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A Florida group seeks to end to permanent alimony awards

The Florida Family Law Reform (FFLR) Political Action Committee (PAC) announced on March 22 that they're throwing their support behind House Bill 1325 and Senate Bill 1596. If passed, both laws would help do away with permanent alimony awards.

Although Fort Myers judges seldom order it, laws still exist on the books in Florida that allow them to award lifetime alimony. Generally, the paying spouse can only stop paying if either them or their ex dies or the recipient remarries.

The FFLR PAC argues that having to pay permanent alimony places a significant financial burden on the spouse making the payments. They argue that these types of spousal support awards are unfair because they don't require the recipient to have any accountability for their own actions.

In case you're wondering what the FFLR PAC is advocating for, they're looking for a formula-based model that would help spouses attain a similar financial footing. They're also advocating for spousal support that's awarded for a specific time frame. They argue that it should only be made available for as long as it takes for the recipient spouse to re-establish themselves professionally or train for a new career.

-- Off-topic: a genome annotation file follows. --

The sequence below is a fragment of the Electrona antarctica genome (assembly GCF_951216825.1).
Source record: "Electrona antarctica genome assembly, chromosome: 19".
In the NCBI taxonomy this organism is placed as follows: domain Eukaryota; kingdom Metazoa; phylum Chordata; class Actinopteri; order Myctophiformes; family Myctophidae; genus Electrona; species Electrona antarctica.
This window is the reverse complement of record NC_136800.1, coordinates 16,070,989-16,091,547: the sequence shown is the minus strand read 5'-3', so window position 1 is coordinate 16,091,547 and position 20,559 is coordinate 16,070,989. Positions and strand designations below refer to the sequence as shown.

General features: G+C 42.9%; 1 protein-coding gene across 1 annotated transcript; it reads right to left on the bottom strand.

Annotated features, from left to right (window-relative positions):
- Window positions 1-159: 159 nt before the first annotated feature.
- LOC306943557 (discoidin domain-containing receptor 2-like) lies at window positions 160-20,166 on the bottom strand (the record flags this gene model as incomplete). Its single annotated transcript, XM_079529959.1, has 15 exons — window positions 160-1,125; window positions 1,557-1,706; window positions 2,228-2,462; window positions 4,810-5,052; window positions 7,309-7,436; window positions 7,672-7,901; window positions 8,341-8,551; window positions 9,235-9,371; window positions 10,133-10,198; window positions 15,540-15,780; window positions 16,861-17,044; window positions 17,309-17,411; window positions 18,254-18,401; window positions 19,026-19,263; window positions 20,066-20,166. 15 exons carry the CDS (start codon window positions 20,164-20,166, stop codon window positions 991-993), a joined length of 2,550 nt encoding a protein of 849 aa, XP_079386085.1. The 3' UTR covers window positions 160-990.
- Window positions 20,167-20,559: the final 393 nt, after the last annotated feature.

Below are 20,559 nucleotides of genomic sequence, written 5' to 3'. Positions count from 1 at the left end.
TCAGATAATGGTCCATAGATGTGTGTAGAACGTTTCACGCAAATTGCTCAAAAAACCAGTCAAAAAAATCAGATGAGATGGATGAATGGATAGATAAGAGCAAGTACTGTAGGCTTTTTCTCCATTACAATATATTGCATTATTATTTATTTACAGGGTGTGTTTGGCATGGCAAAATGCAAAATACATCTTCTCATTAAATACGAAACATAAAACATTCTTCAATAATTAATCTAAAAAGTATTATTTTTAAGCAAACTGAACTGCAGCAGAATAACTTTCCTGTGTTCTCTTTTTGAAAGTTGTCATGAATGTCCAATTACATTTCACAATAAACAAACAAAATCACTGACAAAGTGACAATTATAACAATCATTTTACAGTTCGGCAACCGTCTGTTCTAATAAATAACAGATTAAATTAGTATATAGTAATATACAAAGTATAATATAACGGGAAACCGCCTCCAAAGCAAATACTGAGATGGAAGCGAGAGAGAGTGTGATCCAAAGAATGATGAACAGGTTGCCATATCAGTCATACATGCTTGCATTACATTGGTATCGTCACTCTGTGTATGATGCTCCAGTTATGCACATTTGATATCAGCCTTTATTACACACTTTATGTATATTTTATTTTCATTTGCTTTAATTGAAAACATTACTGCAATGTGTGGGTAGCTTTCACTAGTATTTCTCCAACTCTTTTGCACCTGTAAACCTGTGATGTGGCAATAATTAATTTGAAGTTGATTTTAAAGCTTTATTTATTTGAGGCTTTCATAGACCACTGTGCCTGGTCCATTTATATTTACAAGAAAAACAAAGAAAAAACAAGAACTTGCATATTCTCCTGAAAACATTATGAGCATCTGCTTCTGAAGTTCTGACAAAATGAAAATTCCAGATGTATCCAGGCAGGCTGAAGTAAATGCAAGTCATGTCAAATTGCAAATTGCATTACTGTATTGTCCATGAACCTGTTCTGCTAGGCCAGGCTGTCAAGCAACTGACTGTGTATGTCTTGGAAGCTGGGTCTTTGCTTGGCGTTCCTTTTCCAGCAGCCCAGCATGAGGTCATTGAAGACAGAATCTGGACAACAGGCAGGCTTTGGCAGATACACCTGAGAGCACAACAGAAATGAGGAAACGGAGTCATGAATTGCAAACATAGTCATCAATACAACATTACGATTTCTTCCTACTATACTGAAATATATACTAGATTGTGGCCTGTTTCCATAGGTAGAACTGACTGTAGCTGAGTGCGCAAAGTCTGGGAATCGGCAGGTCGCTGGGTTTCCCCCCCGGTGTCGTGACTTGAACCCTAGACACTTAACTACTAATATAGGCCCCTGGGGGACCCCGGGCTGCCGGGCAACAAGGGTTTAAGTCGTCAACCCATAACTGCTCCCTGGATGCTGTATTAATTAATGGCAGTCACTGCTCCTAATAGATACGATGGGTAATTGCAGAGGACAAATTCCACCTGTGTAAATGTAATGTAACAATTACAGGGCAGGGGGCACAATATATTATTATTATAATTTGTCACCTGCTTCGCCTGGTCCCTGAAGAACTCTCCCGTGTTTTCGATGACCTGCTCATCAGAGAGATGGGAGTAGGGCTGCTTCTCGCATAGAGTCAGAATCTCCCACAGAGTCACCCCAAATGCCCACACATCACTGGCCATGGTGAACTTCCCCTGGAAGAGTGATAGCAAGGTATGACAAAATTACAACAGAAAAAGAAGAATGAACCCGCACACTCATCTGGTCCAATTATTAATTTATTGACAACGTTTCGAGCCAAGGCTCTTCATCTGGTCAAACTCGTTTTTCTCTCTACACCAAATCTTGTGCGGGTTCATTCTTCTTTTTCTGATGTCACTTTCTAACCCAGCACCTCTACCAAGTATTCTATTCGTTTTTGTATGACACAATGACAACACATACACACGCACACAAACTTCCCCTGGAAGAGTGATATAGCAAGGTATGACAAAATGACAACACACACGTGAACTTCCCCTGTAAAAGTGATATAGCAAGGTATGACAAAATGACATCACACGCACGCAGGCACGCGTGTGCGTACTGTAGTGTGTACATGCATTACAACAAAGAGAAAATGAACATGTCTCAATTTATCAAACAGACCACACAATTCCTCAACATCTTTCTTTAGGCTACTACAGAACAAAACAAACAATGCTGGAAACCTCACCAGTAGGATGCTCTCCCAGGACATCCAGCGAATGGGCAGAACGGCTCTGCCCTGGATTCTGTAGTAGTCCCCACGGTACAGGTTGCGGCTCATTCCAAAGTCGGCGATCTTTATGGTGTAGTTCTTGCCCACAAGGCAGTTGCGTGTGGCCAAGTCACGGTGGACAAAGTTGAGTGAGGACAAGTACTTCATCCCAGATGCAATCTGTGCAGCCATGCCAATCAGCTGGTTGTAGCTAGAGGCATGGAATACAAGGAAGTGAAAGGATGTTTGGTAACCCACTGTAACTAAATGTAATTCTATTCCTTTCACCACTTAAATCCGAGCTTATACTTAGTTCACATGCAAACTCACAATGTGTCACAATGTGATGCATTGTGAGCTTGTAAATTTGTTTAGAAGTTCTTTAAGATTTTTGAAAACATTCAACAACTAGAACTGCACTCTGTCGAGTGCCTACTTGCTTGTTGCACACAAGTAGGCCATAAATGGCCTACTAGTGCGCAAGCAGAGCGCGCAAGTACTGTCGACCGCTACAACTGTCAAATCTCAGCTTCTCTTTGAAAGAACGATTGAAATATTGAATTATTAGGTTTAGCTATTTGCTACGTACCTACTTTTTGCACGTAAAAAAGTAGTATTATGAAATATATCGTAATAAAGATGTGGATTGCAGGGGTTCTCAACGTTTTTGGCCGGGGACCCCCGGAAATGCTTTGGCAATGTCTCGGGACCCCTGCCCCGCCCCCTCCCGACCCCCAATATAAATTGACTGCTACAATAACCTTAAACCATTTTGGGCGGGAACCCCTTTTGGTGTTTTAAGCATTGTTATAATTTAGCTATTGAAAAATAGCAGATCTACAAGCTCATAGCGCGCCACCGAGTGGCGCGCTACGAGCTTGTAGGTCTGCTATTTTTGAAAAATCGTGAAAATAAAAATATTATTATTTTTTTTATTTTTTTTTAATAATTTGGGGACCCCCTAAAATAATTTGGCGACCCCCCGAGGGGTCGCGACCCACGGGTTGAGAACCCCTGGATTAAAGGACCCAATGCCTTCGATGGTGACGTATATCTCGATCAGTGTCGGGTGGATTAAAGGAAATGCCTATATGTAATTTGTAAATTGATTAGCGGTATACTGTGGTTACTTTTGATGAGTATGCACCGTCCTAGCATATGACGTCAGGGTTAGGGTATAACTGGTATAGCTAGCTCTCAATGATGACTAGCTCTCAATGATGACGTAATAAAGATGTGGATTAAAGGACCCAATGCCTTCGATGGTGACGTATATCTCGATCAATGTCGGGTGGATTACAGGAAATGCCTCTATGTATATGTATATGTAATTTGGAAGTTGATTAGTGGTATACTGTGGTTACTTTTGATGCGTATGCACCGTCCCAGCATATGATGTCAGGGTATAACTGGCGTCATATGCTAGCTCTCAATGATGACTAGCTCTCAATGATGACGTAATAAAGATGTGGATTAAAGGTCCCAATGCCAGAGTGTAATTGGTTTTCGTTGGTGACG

Proponents of both bills argue that it's time to modernize the way that alimony is awarded. As it currently stands, Florida allows a couple that has been married for 20 years, for example, to receive alimony for 40 or more years. They argue that this just doesn't make sense.

Currently, a payer can't request for a judge to reduce or terminate their payments due to becoming ill, unemployed or if their responsibilities increase as happens with other alimony types. If the recipient spouse cohabitates with a significant other and doesn't marry them, then the paying one can't request a reduction or termination of support either.

The FFLR PAC argues that the passing of these bills would significantly reduce conflict between divorced spouses.

In addition to the permanent variety, several different types of alimony exist in Florida. If you need help deciding what type is appropriate in your situation, then an attorney can help you decide.

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